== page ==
Call for U.S., Canada and Cuba Joint Investigation of Medical Problems of U.S. and Canadian Diplomats in Cuba  

Luis Velázquez, a Cuban neurologist who was recently appointed president of the Cuban Academy of Sciences, has asked the US and Canadian national science academies for a joint scientific inquiry to examine the evidence behind the alleged attacks on U.S. and Canadian diplomats in Cuba.[1]

The need for such an investigation was buttressed by a letter published in the Journal of Neurology, by Sergio Della Sala and Robert McIntosh, both neuroscientists at the University of Edinburgh, who claim that a U.S. report by University of Pennsylvania scientists is seriously flawed.[2]

Della Sala said much of the evidence the doctors used to propose a new concussion-like syndrome came from six diplomats who each took 37 cognitive tests. The tests looked at visual and auditory attention, working memory, language, reasoning, movement and other cognitive abilities. In their report, the US doctors reveal that all six embassy staff who had the full battery of tests had some brain impairment or another.

But Della Sala and McIntosh say anybody who took the tests would have been classed as impaired. They point out that it is standard practice with cognitive tests to measure people’s performance against others in the population. Often, a person has to score in the bottom 5% to be considered impaired. But the US doctors set the threshold at 40%, meaning that by definition, four in 10 who take the test will be “impaired”.

Della Sala and McIntosh ran a simulation that looked at the probability of passing all 37 tests when the threshold for failure was set so high. “The chances that somebody will be without an impairment is zero,” Della Sala said. “We ran the simulation 1,000 times, and never, ever is there one single individual who appears to be normal. They are all classed as impaired.”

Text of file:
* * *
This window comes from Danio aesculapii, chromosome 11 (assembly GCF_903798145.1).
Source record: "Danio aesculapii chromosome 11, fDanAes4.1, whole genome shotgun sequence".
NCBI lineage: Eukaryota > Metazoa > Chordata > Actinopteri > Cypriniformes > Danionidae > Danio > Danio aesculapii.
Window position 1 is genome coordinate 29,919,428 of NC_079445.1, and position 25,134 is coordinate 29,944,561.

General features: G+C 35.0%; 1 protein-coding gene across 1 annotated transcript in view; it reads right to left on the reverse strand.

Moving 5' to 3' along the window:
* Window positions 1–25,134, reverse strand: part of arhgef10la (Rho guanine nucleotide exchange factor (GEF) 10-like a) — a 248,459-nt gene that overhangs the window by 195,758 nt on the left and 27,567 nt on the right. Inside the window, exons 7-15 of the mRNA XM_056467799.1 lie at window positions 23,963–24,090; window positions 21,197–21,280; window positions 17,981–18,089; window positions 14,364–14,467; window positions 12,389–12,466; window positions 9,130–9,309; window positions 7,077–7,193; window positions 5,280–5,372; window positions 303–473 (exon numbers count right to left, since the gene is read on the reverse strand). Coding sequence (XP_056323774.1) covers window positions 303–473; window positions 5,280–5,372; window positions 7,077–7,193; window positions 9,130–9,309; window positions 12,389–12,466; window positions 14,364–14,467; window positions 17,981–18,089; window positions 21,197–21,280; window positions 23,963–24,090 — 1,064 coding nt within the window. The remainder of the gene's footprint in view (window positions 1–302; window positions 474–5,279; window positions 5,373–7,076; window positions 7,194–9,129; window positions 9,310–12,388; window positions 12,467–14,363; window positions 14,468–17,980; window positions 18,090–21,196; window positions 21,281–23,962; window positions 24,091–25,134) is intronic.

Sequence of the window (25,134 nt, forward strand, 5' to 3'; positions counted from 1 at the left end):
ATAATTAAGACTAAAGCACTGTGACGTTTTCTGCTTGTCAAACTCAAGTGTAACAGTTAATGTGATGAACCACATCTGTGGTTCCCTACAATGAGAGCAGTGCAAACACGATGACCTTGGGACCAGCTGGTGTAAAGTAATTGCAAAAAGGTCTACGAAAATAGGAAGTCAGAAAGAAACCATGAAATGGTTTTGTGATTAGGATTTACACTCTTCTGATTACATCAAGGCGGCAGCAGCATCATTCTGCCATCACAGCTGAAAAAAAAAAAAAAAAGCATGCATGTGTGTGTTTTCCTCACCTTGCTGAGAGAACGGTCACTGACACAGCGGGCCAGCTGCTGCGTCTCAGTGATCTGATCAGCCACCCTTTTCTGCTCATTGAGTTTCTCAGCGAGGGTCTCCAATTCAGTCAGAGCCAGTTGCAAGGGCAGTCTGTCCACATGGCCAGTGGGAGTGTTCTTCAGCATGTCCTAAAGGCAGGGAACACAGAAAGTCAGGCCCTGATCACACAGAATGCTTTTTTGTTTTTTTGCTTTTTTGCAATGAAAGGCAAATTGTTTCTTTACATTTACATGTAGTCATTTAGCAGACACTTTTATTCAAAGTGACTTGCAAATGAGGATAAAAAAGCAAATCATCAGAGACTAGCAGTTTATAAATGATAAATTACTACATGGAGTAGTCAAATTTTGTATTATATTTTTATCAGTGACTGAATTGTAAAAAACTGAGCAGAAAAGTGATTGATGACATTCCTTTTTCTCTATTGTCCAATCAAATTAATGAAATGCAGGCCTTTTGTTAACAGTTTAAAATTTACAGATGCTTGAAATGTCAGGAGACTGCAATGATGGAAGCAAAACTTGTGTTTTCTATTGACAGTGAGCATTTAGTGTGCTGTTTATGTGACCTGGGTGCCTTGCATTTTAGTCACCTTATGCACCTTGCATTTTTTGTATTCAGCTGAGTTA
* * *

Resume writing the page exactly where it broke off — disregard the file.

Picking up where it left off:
Mark Cohen, a professor of neurology and pioneer in functional brain imaging at University of California, Los Angeles, said there was insufficient evidence to link the diplomats’ health problems to the sounds they heard. “These are symptoms which are typical of many, many causes,” he said. “It is an incautious leap to presume that the cause was related to the reports of sounds heard by these diplomats.”

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[1]  Sample, Cuba calls on US and Canada to investigate ‘sonic attack’ claims, Guardian (May 29, 2018).

[2] The University of Pennsylvania study is referenced in these posts to dwkcommentaries: Discovery of Brain Abnormalities in U.S. Diplomats in Havana with Medical Damage (Dec. 6, 2017); Medical Report on U.S. Diplomats with Health Problems Occurring in Cuba (Feb. 16, 2018); Cuba’s Latest Commentary on “Alleged” Health Incidents Affecting U.S. Diplomats in Cuba (April 27, 2018). Other posts about this situation are listed in the “U.S. Diplomats Medical Problems in Cuba, 2017-18” section of List of Posts to dwkcommentaries—Topical: CUBA.

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As a retired lawyer and adjunct law professor, Duane W. Krohnke has developed strong interests in U.S. and international law, politics and history. He also is a Christian and an active member of Minneapolis’ Westminster Presbyterian Church. His blog draws from these and other interests. He delights in the writing freedom of blogging that does not follow a preordained logical structure. The ex post facto logical organization of the posts and comments is set forth in the continually being revised “List of Posts and Comments–Topical” in the Pages section on the right side of the blog.

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